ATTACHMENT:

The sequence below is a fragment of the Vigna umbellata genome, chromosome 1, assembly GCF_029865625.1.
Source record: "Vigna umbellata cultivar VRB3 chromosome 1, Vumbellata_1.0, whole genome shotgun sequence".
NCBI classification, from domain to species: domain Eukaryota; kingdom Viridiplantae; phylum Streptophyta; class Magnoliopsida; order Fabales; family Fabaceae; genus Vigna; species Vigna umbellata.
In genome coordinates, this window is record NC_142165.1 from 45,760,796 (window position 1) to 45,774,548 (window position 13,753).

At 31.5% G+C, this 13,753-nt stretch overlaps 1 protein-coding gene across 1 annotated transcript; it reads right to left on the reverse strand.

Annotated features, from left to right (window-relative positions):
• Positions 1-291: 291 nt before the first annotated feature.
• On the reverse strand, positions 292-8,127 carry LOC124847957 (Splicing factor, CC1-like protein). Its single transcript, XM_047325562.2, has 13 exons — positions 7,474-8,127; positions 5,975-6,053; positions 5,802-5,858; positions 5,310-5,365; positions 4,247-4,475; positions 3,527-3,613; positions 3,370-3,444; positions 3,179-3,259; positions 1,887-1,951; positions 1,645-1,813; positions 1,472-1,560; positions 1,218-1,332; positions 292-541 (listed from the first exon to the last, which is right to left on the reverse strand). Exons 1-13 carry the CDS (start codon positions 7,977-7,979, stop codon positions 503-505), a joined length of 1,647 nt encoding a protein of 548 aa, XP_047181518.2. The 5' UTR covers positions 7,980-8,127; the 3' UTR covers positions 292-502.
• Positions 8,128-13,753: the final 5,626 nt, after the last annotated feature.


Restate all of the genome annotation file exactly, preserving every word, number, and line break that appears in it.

The sequence below is a fragment of the Vigna umbellata genome, chromosome 1, assembly GCF_029865625.1.
Source record: "Vigna umbellata cultivar VRB3 chromosome 1, Vumbellata_1.0, whole genome shotgun sequence".
NCBI classification, from domain to species: domain Eukaryota; kingdom Viridiplantae; phylum Streptophyta; class Magnoliopsida; order Fabales; family Fabaceae; genus Vigna; species Vigna umbellata.
In genome coordinates, this window is record NC_142165.1 from 45,760,796 (window position 1) to 45,774,548 (window position 13,753).

At 31.5% G+C, this 13,753-nt stretch overlaps 1 protein-coding gene across 1 annotated transcript; it reads right to left on the reverse strand.

Annotated features, from left to right (window-relative positions):
• Positions 1-291: 291 nt before the first annotated feature.
• On the reverse strand, positions 292-8,127 carry LOC124847957 (Splicing factor, CC1-like protein). Its single transcript, XM_047325562.2, has 13 exons — positions 7,474-8,127; positions 5,975-6,053; positions 5,802-5,858; positions 5,310-5,365; positions 4,247-4,475; positions 3,527-3,613; positions 3,370-3,444; positions 3,179-3,259; positions 1,887-1,951; positions 1,645-1,813; positions 1,472-1,560; positions 1,218-1,332; positions 292-541 (listed from the first exon to the last, which is right to left on the reverse strand). Exons 1-13 carry the CDS (start codon positions 7,977-7,979, stop codon positions 503-505), a joined length of 1,647 nt encoding a protein of 548 aa, XP_047181518.2. The 5' UTR covers positions 7,980-8,127; the 3' UTR covers positions 292-502.
• Positions 8,128-13,753: the final 5,626 nt, after the last annotated feature.